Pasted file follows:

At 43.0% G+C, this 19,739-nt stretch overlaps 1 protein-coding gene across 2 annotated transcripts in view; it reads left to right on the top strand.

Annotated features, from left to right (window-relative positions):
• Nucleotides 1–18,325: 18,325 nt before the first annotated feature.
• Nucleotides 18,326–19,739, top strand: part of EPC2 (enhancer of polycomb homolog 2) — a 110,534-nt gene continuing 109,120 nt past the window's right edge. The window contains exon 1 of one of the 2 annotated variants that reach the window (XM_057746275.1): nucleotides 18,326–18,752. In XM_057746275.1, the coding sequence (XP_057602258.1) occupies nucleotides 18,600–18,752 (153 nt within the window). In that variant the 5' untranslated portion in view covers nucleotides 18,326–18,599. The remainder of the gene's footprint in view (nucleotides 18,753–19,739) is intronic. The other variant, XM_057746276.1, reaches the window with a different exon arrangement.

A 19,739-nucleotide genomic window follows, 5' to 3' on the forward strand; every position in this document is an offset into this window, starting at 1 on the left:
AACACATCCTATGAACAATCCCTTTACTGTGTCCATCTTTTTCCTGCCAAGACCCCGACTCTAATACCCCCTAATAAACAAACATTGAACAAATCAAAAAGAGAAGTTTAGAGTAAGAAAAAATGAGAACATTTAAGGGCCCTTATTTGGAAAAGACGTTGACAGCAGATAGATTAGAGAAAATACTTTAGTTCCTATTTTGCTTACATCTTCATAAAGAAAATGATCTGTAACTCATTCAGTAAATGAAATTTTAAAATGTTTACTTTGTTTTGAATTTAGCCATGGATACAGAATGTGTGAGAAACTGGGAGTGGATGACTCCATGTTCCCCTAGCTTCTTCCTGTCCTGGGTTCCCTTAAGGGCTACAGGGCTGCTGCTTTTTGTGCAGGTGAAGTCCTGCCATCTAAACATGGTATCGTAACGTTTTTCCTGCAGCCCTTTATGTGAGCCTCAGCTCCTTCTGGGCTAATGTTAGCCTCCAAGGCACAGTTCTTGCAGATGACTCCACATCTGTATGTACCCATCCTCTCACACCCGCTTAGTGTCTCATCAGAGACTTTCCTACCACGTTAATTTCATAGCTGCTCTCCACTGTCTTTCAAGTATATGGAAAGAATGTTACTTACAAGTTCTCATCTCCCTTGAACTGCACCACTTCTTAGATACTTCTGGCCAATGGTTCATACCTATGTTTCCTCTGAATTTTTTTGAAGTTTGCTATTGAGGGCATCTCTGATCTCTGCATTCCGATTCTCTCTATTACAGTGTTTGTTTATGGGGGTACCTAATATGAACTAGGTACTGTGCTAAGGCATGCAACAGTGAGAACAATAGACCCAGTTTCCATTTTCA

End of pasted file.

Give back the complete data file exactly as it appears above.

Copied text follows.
At 43.0% G+C, this 19,739-nt stretch overlaps 1 protein-coding gene across 2 annotated transcripts in view; it reads left to right on the top strand.

Annotated features, from left to right (window-relative positions):
• Nucleotides 1–18,325: 18,325 nt before the first annotated feature.
• Nucleotides 18,326–19,739, top strand: part of EPC2 (enhancer of polycomb homolog 2) — a 110,534-nt gene continuing 109,120 nt past the window's right edge. The window contains exon 1 of one of the 2 annotated variants that reach the window (XM_057746275.1): nucleotides 18,326–18,752. In XM_057746275.1, the coding sequence (XP_057602258.1) occupies nucleotides 18,600–18,752 (153 nt within the window). In that variant the 5' untranslated portion in view covers nucleotides 18,326–18,599. The remainder of the gene's footprint in view (nucleotides 18,753–19,739) is intronic. The other variant, XM_057746276.1, reaches the window with a different exon arrangement.

A 19,739-nucleotide genomic window follows, 5' to 3' on the forward strand; every position in this document is an offset into this window, starting at 1 on the left:
AACACATCCTATGAACAATCCCTTTACTGTGTCCATCTTTTTCCTGCCAAGACCCCGACTCTAATACCCCCTAATAAACAAACATTGAACAAATCAAAAAGAGAAGTTTAGAGTAAGAAAAAATGAGAACATTTAAGGGCCCTTATTTGGAAAAGACGTTGACAGCAGATAGATTAGAGAAAATACTTTAGTTCCTATTTTGCTTACATCTTCATAAAGAAAATGATCTGTAACTCATTCAGTAAATGAAATTTTAAAATGTTTACTTTGTTTTGAATTTAGCCATGGATACAGAATGTGTGAGAAACTGGGAGTGGATGACTCCATGTTCCCCTAGCTTCTTCCTGTCCTGGGTTCCCTTAAGGGCTACAGGGCTGCTGCTTTTTGTGCAGGTGAAGTCCTGCCATCTAAACATGGTATCGTAACGTTTTTCCTGCAGCCCTTTATGTGAGCCTCAGCTCCTTCTGGGCTAATGTTAGCCTCCAAGGCACAGTTCTTGCAGATGACTCCACATCTGTATGTACCCATCCTCTCACACCCGCTTAGTGTCTCATCAGAGACTTTCCTACCACGTTAATTTCATAGCTGCTCTCCACTGTCTTTCAAGTATATGGAAAGAATGTTACTTACAAGTTCTCATCTCCCTTGAACTGCACCACTTCTTAGATACTTCTGGCCAATGGTTCATACCTATGTTTCCTCTGAATTTTTTTGAAGTTTGCTATTGAGGGCATCTCTGATCTCTGCATTCCGATTCTCTCTATTACAGTGTTTGTTTATGGGGGTACCTAATATGAACTAGGTACTGTGCTAAGGCATGCAACAGTGAGAACAATAGACCCAGTTTCCATTTTCA